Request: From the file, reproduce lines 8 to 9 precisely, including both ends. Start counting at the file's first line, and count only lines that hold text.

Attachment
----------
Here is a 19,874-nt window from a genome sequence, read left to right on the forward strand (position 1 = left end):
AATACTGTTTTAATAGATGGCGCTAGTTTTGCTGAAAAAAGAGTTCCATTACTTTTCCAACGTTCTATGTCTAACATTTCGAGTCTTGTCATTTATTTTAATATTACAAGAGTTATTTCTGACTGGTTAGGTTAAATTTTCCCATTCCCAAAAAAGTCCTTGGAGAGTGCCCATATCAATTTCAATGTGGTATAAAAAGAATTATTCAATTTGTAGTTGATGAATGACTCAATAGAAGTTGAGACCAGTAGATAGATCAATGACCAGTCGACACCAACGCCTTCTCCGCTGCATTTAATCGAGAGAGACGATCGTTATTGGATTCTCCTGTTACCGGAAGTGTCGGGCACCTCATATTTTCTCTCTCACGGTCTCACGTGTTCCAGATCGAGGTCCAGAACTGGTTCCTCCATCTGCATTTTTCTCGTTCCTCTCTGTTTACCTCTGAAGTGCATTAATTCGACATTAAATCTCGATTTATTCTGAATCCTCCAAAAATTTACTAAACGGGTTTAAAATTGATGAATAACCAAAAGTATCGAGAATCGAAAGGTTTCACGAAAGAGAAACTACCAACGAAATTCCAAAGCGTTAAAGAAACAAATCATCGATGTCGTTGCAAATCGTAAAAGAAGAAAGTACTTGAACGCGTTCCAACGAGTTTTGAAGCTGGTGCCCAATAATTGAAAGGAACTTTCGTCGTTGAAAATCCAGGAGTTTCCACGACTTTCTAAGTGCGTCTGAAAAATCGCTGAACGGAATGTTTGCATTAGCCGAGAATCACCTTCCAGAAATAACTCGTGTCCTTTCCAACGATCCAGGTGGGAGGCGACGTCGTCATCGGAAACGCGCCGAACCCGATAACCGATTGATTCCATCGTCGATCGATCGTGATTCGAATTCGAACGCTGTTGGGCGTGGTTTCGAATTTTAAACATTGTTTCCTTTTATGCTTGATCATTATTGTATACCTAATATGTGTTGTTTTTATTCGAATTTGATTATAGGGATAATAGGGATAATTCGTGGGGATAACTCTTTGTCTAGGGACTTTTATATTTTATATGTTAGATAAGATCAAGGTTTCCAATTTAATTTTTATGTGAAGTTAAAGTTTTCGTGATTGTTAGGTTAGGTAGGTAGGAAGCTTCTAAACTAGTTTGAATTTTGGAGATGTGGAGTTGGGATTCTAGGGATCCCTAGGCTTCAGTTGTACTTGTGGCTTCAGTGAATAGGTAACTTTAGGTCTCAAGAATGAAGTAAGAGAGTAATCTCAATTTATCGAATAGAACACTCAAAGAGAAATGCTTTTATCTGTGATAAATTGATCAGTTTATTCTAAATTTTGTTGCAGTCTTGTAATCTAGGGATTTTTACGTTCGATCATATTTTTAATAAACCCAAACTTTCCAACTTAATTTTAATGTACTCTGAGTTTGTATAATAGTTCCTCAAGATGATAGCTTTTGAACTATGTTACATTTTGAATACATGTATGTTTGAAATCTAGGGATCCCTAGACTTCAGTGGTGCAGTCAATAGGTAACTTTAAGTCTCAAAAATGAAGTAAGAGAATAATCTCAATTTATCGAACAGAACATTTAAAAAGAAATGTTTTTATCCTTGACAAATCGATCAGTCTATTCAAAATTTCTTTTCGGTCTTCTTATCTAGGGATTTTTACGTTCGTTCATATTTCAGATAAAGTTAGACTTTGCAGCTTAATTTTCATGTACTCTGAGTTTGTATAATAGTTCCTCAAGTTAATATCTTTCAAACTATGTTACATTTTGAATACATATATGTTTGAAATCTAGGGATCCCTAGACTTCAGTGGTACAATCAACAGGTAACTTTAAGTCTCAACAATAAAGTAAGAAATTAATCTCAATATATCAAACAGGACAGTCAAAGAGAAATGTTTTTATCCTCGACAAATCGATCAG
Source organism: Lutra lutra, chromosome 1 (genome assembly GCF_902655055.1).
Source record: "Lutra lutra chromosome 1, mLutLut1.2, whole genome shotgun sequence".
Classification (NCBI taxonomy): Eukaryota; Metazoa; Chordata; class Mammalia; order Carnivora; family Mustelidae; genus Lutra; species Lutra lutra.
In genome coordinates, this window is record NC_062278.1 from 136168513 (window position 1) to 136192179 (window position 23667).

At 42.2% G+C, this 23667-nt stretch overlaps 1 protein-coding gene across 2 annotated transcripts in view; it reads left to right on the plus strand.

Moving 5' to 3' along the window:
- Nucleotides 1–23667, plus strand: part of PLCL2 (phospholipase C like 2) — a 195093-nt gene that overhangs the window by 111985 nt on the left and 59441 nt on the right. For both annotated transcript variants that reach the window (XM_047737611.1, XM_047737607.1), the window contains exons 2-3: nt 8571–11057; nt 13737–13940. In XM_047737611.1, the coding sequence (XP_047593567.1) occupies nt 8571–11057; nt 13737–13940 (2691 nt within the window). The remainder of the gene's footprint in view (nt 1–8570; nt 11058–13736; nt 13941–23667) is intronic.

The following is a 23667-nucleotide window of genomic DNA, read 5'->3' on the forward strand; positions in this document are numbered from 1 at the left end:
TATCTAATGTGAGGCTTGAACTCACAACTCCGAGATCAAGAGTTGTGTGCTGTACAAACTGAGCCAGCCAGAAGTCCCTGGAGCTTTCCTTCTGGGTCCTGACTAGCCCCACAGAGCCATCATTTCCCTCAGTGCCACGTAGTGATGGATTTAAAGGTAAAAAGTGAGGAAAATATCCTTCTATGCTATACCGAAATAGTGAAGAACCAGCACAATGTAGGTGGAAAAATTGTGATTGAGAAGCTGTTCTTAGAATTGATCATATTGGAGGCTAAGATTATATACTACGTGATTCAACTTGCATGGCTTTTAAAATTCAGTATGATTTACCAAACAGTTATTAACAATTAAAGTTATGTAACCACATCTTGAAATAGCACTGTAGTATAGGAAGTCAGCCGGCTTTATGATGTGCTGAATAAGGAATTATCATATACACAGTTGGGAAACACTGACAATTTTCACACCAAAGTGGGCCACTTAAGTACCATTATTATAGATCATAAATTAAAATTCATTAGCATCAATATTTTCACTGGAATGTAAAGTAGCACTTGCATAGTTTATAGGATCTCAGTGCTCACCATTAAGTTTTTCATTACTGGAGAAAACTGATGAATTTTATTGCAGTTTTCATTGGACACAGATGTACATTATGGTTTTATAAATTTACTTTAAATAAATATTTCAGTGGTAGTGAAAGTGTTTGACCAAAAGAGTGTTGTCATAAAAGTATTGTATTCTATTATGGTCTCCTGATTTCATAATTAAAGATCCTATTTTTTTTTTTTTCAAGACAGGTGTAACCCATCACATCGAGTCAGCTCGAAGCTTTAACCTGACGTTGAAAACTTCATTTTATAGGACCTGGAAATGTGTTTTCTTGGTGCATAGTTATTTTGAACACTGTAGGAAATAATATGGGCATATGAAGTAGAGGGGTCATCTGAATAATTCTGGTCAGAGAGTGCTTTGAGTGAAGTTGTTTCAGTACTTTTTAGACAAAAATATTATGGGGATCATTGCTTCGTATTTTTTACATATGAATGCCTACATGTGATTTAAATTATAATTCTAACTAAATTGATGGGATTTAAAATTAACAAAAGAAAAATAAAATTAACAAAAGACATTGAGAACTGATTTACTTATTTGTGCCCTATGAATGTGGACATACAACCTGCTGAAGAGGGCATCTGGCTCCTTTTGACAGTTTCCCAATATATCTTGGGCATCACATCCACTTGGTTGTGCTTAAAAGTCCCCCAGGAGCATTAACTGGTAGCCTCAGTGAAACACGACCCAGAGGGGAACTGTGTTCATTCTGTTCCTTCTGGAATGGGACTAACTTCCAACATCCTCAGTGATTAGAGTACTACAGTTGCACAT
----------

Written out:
Moving 5' to 3' along the window:
- Nucleotides 1–23667, plus strand: part of PLCL2 (phospholipase C like 2) — a 195093-nt gene that overhangs the window by 111985 nt on the left and 59441 nt on the right. For both annotated transcript variants that reach the window (XM_047737611.1, XM_047737607.1), the window contains exons 2-3: nt 8571–11057; nt 13737–13940. In XM_047737611.1, the coding sequence (XP_047593567.1) occupies nt 8571–11057; nt 13737–13940 (2691 nt within the window). The remainder of the gene's footprint in view (nt 1–8570; nt 11058–13736; nt 13941–23667) is intronic.